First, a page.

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  1. Illinois DNR
  2. Education

For Your Garden - January 2015

Listen to the podcast of this information.
 
Native plants provide beauty as well as food and shelter for wildlife. Native species are adapted to the Illinois climate. They require little or no watering and are resistant to drought, insects and most diseases. Because they are perennials, you can welcome their presence year after year.
 FYGJan2015.jpg
 spiked lobelia (Lobelia spicata)
Photo © 2014, River Valley Photographic Resources, Ltd., rvprltd.com
 
Spiked lobelia grows in dry woodlands and prairies throughout the state. The plant reaches one to two and one-half feet in height. It has white-colored sap. Leaves are arranged alternately on the stem. Each leaf is lance-shaped and shows only slight indentations on the margins. Flowers appear in July and August in a spike. Flower color ranges from white to blue. Each flower has two narrow lobes on top and three wider ones on the bottom, all of which unite in a tube at their base.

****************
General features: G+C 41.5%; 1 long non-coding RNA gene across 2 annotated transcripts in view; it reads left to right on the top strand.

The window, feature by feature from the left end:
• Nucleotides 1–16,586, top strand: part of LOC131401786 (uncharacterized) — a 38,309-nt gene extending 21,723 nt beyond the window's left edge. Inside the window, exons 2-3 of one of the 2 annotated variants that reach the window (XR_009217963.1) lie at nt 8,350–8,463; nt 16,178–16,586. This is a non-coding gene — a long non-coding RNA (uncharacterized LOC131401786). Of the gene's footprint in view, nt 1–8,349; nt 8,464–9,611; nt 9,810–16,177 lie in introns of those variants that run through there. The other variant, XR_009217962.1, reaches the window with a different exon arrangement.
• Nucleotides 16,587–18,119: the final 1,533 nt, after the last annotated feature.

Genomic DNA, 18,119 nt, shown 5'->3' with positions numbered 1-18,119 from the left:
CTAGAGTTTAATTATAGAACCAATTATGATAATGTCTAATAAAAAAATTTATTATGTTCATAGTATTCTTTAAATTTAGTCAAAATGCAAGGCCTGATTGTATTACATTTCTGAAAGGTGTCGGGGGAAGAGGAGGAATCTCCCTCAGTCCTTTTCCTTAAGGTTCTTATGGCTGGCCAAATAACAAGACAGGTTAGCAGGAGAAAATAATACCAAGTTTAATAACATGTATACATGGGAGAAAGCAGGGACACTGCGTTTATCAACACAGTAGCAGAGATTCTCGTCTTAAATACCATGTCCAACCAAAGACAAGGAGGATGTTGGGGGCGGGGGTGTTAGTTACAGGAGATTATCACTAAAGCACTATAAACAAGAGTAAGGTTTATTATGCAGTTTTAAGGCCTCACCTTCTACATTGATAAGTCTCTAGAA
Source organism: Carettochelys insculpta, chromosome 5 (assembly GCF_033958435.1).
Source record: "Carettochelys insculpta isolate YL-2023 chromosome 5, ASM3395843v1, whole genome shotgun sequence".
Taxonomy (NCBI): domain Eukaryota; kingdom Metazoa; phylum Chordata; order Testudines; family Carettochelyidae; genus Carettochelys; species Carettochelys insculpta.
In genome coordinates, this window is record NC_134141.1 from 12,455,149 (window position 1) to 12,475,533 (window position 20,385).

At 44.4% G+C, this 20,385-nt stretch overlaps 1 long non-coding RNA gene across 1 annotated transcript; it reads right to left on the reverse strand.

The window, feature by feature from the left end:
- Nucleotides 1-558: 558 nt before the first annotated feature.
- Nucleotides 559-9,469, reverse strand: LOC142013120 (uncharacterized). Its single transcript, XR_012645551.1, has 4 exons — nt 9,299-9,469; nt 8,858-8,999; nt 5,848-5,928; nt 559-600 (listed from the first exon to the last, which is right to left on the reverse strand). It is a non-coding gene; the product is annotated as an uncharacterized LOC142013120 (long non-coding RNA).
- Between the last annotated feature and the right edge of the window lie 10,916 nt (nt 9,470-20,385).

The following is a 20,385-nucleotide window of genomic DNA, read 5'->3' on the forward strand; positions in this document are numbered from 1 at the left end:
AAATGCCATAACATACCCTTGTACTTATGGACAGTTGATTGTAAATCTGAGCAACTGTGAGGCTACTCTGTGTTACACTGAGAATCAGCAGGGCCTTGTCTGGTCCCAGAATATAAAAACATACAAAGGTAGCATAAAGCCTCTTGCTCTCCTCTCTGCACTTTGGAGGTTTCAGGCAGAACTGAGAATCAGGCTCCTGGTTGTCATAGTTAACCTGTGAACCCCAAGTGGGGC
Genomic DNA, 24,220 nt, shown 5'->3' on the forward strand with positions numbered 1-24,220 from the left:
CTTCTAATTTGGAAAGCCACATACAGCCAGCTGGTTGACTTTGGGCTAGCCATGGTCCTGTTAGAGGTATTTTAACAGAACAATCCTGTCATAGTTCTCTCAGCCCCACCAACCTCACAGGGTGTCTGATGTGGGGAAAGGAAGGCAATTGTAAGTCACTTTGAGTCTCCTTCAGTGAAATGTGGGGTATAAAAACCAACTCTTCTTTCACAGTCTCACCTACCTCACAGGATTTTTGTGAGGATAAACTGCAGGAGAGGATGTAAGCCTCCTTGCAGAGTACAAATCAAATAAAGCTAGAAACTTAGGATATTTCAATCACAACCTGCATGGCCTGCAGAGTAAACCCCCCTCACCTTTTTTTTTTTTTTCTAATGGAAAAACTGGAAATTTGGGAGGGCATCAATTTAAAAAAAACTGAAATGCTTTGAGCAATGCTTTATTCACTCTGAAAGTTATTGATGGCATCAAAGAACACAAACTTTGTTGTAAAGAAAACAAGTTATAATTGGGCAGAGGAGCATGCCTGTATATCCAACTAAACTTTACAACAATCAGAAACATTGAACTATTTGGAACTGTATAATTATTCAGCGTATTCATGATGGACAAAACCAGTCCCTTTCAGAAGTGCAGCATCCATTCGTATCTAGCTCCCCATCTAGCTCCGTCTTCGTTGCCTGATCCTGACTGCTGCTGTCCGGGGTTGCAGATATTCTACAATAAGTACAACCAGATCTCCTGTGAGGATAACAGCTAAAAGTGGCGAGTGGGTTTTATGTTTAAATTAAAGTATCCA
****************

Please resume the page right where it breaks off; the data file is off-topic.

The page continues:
Classification and taxonomy are based on Mohlenbrock, Robert H. 2014. Vascular flora of Illinois: A field guide. Fourth edition. Southern Illinois University Press, Carbondale. 536 pp.
 

 Native Plant Information

 
For more information about native Illinois plants, including where to purchase them and planting guides, view the following publications at our publications page. You can access more information on the Schoolyard Habitat Action Grant page, too.
 
  • Prairie Establishment and Landscaping
  • Landscaping for Wildlife
  • Butterfly Gardens